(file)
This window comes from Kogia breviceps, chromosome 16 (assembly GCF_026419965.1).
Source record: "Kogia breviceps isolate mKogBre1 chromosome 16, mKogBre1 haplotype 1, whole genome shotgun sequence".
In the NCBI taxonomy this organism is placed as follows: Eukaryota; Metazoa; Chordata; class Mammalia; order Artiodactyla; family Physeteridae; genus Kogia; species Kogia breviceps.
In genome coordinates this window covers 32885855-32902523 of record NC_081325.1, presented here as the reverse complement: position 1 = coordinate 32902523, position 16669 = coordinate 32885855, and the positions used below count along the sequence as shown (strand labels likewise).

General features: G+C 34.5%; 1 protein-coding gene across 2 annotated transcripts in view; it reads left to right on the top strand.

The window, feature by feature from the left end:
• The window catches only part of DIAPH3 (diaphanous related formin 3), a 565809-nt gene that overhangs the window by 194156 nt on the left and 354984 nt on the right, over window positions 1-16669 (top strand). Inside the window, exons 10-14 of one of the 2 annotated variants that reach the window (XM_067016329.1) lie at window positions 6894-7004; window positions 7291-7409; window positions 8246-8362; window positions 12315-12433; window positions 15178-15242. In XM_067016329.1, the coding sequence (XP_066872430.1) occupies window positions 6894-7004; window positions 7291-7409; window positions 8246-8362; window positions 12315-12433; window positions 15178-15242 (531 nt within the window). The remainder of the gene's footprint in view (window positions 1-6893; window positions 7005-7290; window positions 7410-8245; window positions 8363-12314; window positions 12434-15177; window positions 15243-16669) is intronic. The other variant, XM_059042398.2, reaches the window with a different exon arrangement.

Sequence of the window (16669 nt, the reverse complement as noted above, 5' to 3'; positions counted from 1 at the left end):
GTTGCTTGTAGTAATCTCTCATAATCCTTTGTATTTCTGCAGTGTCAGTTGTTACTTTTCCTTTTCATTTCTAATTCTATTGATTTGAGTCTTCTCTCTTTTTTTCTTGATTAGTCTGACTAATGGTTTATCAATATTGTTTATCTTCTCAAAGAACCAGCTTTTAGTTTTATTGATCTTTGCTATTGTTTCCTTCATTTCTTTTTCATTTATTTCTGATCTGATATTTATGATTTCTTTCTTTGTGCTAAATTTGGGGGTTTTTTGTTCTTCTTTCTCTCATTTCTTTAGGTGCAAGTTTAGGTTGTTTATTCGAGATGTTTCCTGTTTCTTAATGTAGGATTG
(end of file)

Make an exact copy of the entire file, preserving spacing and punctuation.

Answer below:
This window comes from Kogia breviceps, chromosome 16 (assembly GCF_026419965.1).
Source record: "Kogia breviceps isolate mKogBre1 chromosome 16, mKogBre1 haplotype 1, whole genome shotgun sequence".
In the NCBI taxonomy this organism is placed as follows: Eukaryota; Metazoa; Chordata; class Mammalia; order Artiodactyla; family Physeteridae; genus Kogia; species Kogia breviceps.
In genome coordinates this window covers 32885855-32902523 of record NC_081325.1, presented here as the reverse complement: position 1 = coordinate 32902523, position 16669 = coordinate 32885855, and the positions used below count along the sequence as shown (strand labels likewise).

General features: G+C 34.5%; 1 protein-coding gene across 2 annotated transcripts in view; it reads left to right on the top strand.

The window, feature by feature from the left end:
• The window catches only part of DIAPH3 (diaphanous related formin 3), a 565809-nt gene that overhangs the window by 194156 nt on the left and 354984 nt on the right, over window positions 1-16669 (top strand). Inside the window, exons 10-14 of one of the 2 annotated variants that reach the window (XM_067016329.1) lie at window positions 6894-7004; window positions 7291-7409; window positions 8246-8362; window positions 12315-12433; window positions 15178-15242. In XM_067016329.1, the coding sequence (XP_066872430.1) occupies window positions 6894-7004; window positions 7291-7409; window positions 8246-8362; window positions 12315-12433; window positions 15178-15242 (531 nt within the window). The remainder of the gene's footprint in view (window positions 1-6893; window positions 7005-7290; window positions 7410-8245; window positions 8363-12314; window positions 12434-15177; window positions 15243-16669) is intronic. The other variant, XM_059042398.2, reaches the window with a different exon arrangement.

Sequence of the window (16669 nt, the reverse complement as noted above, 5' to 3'; positions counted from 1 at the left end):
GTTGCTTGTAGTAATCTCTCATAATCCTTTGTATTTCTGCAGTGTCAGTTGTTACTTTTCCTTTTCATTTCTAATTCTATTGATTTGAGTCTTCTCTCTTTTTTTCTTGATTAGTCTGACTAATGGTTTATCAATATTGTTTATCTTCTCAAAGAACCAGCTTTTAGTTTTATTGATCTTTGCTATTGTTTCCTTCATTTCTTTTTCATTTATTTCTGATCTGATATTTATGATTTCTTTCTTTGTGCTAAATTTGGGGGTTTTTTGTTCTTCTTTCTCTCATTTCTTTAGGTGCAAGTTTAGGTTGTTTATTCGAGATGTTTCCTGTTTCTTAATGTAGGATTG